He asked Jesus, “What must I do?” The gospel is first and foremost about what Jesus does for us! The gospel elevates the work of God through Jesus and minimizes the work of man in the flesh. The good news of the gospel is that we cannot and need not try to earn God’s favor — i.e. eternal life. God’s favor comes through Christ alone by grace through faith alone.

Jesus responds, “Go, sell all that you have and give to the poor, and you will have treasure in heaven; and come, follow me,” (Mk 10:21). With that, the man’s heart sank to his feet. He turned, full of sorrow, and walked away with his many possessions.

Christ is the incomparable treasure of heaven. This is precisely what the man lacked -- heaven’s treasure! He needed Jesus, not simply a status symbol. On his own, he was stuck in his riches and unable to enter the kingdom of God. Instead of his wealth paving the way, it was a stumbling block into the Kingdom. More importantly, his wealth defined who he was. He was a self-made, well-to-do man. Taking possession of the treasure of heaven would change his identity. Instead of an identity build by his own doing, this one would be given to him by grace though faith. As a follower of Jesus, his earthly possessions would be used for the glory of God and the good of others. Instead of sensing the wonderful promise this offer was to him, the young man could only hear that he had to give up how he understood himself by selling what he owned.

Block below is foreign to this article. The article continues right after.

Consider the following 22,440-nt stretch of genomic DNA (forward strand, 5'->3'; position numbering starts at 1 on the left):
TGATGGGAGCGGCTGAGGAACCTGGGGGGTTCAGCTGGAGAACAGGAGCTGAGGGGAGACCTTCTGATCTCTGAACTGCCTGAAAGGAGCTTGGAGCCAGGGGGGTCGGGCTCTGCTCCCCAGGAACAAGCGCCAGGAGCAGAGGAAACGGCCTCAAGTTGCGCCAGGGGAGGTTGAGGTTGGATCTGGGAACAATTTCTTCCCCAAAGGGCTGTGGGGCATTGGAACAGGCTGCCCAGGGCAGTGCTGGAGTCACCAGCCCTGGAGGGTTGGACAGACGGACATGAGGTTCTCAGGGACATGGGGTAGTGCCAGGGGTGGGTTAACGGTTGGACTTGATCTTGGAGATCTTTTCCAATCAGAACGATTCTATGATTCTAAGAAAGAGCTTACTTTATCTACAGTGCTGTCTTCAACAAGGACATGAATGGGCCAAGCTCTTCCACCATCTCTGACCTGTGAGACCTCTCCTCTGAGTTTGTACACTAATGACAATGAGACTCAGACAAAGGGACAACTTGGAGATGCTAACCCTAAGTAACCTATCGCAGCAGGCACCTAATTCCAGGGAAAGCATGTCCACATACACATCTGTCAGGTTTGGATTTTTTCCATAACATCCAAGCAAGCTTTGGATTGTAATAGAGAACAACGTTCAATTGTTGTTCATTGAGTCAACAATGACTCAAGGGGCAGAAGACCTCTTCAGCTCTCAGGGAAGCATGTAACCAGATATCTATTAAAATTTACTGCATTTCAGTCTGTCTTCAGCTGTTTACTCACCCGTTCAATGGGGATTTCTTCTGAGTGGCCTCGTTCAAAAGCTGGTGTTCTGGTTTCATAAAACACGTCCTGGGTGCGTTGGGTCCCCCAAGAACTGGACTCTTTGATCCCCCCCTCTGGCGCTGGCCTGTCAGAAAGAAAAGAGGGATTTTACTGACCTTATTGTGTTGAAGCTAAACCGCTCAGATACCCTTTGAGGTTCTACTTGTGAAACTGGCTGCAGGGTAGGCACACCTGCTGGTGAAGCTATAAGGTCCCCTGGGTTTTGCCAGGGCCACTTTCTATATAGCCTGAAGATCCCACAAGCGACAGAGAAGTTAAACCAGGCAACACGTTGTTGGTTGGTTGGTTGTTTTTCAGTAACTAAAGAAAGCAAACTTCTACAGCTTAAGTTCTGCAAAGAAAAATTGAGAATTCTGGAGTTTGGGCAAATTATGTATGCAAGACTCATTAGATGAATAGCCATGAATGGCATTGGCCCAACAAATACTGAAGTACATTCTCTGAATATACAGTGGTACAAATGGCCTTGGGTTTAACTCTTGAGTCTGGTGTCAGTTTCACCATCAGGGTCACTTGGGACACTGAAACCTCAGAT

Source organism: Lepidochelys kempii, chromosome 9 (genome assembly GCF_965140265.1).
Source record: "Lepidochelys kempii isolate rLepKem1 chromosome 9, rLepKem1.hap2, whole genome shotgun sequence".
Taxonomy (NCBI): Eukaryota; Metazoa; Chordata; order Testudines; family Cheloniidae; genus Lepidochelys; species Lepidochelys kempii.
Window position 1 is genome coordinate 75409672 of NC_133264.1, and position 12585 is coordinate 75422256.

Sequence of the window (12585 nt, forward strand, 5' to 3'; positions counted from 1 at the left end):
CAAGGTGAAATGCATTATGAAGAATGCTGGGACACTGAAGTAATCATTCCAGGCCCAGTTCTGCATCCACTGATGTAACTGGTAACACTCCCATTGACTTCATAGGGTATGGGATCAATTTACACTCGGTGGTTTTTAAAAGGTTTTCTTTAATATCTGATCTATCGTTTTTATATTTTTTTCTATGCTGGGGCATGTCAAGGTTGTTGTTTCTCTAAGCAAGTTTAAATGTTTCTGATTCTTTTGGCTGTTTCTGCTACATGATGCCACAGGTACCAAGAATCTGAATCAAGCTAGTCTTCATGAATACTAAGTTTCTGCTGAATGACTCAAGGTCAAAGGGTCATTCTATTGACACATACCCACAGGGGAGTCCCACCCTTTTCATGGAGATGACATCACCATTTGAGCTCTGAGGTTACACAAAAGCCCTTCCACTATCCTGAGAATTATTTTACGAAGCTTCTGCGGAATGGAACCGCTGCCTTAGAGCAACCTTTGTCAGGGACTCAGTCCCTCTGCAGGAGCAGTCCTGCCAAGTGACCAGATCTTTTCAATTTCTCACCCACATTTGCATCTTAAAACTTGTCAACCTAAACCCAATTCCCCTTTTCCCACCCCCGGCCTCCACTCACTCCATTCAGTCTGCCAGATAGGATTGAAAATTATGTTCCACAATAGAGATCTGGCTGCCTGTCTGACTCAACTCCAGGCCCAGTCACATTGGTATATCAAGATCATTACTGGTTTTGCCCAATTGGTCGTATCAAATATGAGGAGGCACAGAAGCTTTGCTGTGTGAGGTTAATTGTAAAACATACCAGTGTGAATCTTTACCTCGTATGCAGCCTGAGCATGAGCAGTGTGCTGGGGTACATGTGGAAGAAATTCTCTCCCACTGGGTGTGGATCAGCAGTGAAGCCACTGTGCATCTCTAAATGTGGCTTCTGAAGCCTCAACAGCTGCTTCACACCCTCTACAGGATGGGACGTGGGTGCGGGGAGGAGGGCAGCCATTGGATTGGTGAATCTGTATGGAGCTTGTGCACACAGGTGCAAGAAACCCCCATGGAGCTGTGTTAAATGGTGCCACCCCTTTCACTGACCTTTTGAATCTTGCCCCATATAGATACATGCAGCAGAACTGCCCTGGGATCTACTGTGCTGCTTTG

The children in Mark 10:13-16, by comparison, had nothing but were embraced by Jesus. “Truly, I say to you, whoever does not receive the kingdom of God like a child shall not enter it.” Jesus, in other words, wasn't piling onto this man’s burden, he was offering him a chance to unload it! In exchange, he, like the little children, would experience the joy of heaven’s treasure!